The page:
Aaaah, Shelter Cove. Always a controversy of some sort. ("Mailbox," July 17.)
I consider myself a native. I was born in Garberville but was raised from birth at the Cove. I have spent a fair portion of my life living there, and have also been a property owner more than once. My family has been, and is, an integral part of the community. No matter where I live now, I call the Cove "home."
I believe if there is historical blame to lay, it belongs to the original developers, the Shelter Cove Sea Park, for proposing a subdivision with such small lots and without apparent regard for the terrain. The then-Humboldt County officials should share some of that blame for buying into the Sea Park's plan, perhaps seeing the tremendous increase in property tax assessments on 4,000-plus lots versus just one. It is also no secret that much of work (culverts, roads, etc.) done by the Sea Park was substandard and required significant upgrading.
Shelter Cove is a unique community in one of the most beautiful areas in the county. Considering the current population of several hundred people, it has more to offer in services than most Humboldt County communities of comparable size: paved roads, a modern sewer treatment plant, a standby generator serving a portion of the Cove during power outages, a golf course, its own utility company, a water treatment plant, a well-developed and outfitted fire rescue team, a fair portion of the subdivision set aside as greenbelt, not to mention some of the most spectacular views of the Pacific Ocean anywhere on the California coast.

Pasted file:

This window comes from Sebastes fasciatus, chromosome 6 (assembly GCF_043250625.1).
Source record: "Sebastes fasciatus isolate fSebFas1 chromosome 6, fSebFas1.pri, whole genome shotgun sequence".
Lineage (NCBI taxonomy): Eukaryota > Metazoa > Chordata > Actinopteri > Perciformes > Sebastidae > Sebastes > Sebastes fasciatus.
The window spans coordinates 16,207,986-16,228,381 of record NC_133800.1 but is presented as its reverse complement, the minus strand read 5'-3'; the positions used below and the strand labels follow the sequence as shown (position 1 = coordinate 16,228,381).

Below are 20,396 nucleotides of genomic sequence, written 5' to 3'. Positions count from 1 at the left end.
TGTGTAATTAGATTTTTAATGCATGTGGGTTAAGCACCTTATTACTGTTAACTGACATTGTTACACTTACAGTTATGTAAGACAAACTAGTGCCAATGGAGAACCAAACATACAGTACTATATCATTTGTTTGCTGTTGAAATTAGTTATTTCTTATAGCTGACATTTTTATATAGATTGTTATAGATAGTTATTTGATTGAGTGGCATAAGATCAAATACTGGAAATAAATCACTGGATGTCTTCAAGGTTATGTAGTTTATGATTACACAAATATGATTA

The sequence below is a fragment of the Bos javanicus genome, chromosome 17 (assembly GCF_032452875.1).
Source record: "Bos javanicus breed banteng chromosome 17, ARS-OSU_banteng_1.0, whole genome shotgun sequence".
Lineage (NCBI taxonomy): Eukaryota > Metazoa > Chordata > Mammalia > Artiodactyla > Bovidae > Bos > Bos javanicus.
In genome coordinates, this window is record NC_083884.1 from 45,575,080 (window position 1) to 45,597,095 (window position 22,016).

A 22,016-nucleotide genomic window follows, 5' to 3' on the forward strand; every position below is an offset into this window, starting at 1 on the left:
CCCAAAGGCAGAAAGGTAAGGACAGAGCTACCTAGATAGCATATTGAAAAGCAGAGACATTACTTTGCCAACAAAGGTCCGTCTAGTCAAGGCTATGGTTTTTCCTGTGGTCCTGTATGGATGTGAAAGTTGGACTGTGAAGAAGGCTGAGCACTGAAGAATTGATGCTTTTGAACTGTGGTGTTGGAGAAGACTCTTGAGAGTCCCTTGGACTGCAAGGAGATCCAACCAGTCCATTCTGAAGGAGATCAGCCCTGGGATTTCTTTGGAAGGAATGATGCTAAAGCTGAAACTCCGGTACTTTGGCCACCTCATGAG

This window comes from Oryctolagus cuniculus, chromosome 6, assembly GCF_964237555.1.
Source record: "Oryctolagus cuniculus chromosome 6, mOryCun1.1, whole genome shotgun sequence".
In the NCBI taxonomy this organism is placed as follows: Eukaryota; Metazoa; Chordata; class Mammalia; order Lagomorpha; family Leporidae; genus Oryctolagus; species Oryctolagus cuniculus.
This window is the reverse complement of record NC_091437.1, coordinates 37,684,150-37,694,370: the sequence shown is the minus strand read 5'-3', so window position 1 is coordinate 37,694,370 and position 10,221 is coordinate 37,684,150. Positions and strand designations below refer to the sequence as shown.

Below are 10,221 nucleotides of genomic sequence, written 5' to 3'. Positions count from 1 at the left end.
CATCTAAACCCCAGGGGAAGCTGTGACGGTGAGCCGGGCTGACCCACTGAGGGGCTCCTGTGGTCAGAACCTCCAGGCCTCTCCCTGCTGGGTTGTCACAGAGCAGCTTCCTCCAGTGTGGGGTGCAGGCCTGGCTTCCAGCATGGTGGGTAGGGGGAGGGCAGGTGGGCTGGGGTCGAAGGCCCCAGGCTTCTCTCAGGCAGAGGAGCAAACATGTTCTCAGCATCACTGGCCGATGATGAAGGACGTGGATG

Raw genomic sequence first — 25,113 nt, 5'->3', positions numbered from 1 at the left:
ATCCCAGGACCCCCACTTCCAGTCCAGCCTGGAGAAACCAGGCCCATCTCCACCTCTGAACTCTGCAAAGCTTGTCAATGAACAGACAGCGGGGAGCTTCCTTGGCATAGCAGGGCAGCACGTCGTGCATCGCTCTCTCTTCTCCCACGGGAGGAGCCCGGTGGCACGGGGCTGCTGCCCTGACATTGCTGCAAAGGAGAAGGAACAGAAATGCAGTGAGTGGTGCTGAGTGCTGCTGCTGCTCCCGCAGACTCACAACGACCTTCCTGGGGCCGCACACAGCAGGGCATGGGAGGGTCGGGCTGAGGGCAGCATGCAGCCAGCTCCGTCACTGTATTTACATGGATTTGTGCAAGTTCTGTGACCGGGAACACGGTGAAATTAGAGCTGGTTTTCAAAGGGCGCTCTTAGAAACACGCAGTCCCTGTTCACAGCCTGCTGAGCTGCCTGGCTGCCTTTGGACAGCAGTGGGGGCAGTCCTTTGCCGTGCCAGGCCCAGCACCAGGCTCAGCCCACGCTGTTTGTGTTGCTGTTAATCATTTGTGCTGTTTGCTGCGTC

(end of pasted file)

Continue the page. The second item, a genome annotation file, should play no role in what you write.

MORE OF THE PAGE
None of the original developers of the Sea Park currently own any interest in it. Talcon Auctioneers has been the principal firm auctioning lots for many years now, though apparently there are other auctioneers involved, some on the Internet. Talcon auctions on an annual basis, at least. When they do, every lot for sale is well-marked. Detailed maps are available.
Not all are "undisclosed, unbuildable lots." There are still some bargains out there and I personally know folks who have found them. And it does not take an auctioneer to rip someone off. Private sellers can do just as much damage. The responsibility now lies, and always has, with the buyer -- to do the research, to personally inspect the property and determine the building requirements. That old adage "Buyer Beware" could not be more true today. Re-read the Journal's April 2004 article ("Buyer Beware!" April 22, 2004) and you will see that those ripped off bought sight unseen.
Mary Ann Machi, Eureka
Sweet Spot: Mary Ann Machi wins a Bon Boniere sundae for sending our favorite letter of the week.